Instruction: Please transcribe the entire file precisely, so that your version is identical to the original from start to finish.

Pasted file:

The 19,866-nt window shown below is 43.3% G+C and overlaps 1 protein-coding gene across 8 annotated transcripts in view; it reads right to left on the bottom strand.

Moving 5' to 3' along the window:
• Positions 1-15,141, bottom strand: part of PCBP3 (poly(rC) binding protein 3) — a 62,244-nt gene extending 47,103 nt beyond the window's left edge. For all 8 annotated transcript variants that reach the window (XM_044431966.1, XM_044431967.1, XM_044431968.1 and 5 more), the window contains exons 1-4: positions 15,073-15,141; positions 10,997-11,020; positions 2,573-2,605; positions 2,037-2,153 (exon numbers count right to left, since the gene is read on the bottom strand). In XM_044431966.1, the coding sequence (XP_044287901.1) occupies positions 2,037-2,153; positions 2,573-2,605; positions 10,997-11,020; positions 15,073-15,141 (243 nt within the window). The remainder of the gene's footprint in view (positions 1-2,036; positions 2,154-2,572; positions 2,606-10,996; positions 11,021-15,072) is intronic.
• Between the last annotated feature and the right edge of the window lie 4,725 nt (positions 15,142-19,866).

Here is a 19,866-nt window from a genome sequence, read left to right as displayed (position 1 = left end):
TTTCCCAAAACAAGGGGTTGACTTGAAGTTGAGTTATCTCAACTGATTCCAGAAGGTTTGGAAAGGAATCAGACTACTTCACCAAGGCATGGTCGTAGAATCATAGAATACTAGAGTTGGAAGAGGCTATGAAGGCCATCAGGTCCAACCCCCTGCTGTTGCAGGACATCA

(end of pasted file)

The 19,866-nt window shown below is 43.3% G+C and overlaps 1 protein-coding gene across 8 annotated transcripts in view; it reads right to left on the bottom strand.

Moving 5' to 3' along the window:
• Positions 1-15,141, bottom strand: part of PCBP3 (poly(rC) binding protein 3) — a 62,244-nt gene extending 47,103 nt beyond the window's left edge. For all 8 annotated transcript variants that reach the window (XM_044431966.1, XM_044431967.1, XM_044431968.1 and 5 more), the window contains exons 1-4: positions 15,073-15,141; positions 10,997-11,020; positions 2,573-2,605; positions 2,037-2,153 (exon numbers count right to left, since the gene is read on the bottom strand). In XM_044431966.1, the coding sequence (XP_044287901.1) occupies positions 2,037-2,153; positions 2,573-2,605; positions 10,997-11,020; positions 15,073-15,141 (243 nt within the window). The remainder of the gene's footprint in view (positions 1-2,036; positions 2,154-2,572; positions 2,606-10,996; positions 11,021-15,072) is intronic.
• Between the last annotated feature and the right edge of the window lie 4,725 nt (positions 15,142-19,866).

Here is a 19,866-nt window from a genome sequence, read left to right as displayed (position 1 = left end):
TTTCCCAAAACAAGGGGTTGACTTGAAGTTGAGTTATCTCAACTGATTCCAGAAGGTTTGGAAAGGAATCAGACTACTTCACCAAGGCATGGTCGTAGAATCATAGAATACTAGAGTTGGAAGAGGCTATGAAGGCCATCAGGTCCAACCCCCTGCTGTTGCAGGACATCA